How Flat is Kansas?

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Rather than return to Roundrock again yesterday, we turned the truck to the west and drove to Manhattan, Kansas (they call themselves the Little Apple) to see our twin sons in their college environment.

A fine day was had by all, and a goodly sum of money was spent, and then came the time to return home.

As we dashed back east on I-70 we passed through a quite scenic area called the Flint Hills. This is actually a huge area that takes up a great portion of eastern Kansas, and our many trips to see our three sons at Kansas colleges always took us through the Flint Hills.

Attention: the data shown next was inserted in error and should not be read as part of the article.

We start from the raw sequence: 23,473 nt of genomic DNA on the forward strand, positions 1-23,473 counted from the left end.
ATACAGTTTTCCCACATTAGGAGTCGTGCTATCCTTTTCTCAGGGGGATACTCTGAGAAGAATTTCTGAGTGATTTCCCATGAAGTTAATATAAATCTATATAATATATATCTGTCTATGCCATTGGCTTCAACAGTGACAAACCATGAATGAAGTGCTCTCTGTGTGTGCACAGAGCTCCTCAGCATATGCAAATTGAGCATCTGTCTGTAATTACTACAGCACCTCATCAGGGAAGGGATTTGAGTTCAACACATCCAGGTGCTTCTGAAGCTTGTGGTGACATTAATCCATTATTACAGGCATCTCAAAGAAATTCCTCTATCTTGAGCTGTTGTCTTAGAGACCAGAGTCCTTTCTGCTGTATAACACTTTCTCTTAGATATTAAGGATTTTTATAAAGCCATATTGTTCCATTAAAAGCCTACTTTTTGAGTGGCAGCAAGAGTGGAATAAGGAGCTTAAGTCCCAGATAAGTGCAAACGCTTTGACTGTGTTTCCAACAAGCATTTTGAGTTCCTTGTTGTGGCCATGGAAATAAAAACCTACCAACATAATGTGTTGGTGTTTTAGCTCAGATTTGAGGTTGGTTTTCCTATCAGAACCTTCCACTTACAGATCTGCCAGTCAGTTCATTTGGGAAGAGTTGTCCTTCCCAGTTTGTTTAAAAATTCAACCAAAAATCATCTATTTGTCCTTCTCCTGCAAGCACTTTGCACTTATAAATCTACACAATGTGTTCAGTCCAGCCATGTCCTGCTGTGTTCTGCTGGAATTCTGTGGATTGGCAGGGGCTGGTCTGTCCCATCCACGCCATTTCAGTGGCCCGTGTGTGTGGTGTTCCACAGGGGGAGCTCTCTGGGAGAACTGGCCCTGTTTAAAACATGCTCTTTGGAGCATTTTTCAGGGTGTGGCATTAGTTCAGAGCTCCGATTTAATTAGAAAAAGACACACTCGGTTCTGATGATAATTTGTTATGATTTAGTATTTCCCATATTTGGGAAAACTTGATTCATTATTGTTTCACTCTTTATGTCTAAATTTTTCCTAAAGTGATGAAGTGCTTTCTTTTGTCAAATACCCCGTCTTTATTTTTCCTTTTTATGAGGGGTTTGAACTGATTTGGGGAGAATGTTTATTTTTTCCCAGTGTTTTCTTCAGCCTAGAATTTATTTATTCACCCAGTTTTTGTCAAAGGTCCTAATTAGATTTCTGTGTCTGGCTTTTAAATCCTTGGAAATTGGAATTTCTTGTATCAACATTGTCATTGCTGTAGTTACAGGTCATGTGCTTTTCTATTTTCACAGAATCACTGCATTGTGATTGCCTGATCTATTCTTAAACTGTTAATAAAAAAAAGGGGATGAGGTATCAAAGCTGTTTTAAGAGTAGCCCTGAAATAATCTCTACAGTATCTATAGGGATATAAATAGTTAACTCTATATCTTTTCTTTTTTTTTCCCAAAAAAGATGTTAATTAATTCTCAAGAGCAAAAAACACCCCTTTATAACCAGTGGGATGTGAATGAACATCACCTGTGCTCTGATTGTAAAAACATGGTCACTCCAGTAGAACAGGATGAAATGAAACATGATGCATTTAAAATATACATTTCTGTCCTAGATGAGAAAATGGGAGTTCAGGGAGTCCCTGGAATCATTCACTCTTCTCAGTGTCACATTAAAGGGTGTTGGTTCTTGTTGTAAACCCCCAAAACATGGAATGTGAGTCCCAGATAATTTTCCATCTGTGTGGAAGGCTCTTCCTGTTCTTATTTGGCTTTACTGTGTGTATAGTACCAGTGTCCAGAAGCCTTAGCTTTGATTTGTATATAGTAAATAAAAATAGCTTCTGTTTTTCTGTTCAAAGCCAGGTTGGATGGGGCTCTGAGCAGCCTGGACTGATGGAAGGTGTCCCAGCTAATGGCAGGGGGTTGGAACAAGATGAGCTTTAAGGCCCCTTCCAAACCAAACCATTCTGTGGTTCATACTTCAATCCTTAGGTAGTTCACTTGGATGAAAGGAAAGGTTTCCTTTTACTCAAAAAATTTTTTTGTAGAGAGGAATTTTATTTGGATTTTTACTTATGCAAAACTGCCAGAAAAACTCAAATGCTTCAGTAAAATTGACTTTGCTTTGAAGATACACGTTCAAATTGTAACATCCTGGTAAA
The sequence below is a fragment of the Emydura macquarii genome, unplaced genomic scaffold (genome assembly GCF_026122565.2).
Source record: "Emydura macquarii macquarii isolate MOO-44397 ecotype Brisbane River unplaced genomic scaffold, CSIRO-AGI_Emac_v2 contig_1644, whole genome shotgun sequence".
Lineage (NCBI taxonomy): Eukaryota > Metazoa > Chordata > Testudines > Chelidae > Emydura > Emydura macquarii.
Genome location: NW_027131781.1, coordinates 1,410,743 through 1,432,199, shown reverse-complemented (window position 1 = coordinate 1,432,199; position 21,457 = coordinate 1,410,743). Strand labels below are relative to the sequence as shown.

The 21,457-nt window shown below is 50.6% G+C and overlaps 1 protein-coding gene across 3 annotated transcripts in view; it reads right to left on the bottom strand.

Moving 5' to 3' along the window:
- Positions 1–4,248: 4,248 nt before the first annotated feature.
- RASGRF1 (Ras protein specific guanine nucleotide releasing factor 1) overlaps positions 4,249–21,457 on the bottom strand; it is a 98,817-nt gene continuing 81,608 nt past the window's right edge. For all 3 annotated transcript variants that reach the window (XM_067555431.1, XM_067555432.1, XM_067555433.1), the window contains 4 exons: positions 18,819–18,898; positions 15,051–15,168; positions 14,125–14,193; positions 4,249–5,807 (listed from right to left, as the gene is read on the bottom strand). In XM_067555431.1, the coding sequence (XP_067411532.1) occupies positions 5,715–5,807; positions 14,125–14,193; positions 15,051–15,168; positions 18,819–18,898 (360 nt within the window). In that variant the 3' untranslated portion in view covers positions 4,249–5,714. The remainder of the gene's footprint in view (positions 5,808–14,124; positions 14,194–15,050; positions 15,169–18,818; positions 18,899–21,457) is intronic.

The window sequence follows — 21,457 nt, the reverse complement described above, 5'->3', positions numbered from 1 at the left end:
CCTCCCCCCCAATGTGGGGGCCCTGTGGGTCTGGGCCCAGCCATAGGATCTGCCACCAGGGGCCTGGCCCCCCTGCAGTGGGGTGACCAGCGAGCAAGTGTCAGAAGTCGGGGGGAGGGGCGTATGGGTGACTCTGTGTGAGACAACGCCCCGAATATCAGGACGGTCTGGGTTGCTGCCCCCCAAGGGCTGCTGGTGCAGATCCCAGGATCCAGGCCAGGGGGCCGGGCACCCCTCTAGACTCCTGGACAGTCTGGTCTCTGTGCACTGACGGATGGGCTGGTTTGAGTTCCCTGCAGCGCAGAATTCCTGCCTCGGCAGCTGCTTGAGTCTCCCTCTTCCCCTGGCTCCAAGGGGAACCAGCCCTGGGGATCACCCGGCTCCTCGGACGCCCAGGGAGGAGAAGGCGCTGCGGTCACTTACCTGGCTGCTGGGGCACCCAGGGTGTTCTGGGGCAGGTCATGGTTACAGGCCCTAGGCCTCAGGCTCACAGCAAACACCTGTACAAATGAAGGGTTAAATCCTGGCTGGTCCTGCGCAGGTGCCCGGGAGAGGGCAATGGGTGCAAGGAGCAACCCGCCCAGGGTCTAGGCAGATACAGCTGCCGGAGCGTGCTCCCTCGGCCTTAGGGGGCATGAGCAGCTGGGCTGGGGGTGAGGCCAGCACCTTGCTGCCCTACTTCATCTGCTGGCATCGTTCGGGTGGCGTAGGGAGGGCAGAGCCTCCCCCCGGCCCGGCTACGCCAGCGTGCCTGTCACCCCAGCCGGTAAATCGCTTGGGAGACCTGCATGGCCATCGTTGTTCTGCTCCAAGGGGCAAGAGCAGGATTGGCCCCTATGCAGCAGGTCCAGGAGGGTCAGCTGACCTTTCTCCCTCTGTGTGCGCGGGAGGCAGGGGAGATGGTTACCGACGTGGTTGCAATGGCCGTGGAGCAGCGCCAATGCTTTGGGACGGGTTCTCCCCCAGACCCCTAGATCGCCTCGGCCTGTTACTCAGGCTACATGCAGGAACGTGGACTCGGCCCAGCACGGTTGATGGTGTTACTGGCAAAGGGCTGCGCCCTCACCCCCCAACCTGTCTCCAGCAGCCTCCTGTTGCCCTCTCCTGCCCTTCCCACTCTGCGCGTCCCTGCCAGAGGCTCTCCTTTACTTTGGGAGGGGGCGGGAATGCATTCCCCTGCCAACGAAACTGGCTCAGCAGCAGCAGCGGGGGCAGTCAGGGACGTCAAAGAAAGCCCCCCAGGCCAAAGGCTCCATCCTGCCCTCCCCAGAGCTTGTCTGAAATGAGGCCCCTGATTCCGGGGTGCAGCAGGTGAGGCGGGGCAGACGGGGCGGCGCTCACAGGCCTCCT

Winter is ending, and soon much of this land will be put to flame, sometimes intentionally and sometimes naturally. The fires are awe-inspiring. This is part of the tallgrass prairie of the Midwest. Men on horseback could tie the stalks of grass across their saddles. Pioneers often got lost in the stuff. Buffalo and antelope roamed. What saved the prairie from cultivation was the rocky soil just below the surface of the ground. Fortunately, it was not good farmland so the web of roots that make up true prairie was not broken. This is cattle country now, as it has been for more than 150 years.

As a rural mail carrier, Linda is familiar with much of this part of the country. (She’s also a fan of my sons’ university.) William Least Heat-Moon wrote an engaging and exhaustive account of Chase County, Kansas, at the center of the Flint Hills, in his book PrairyErth.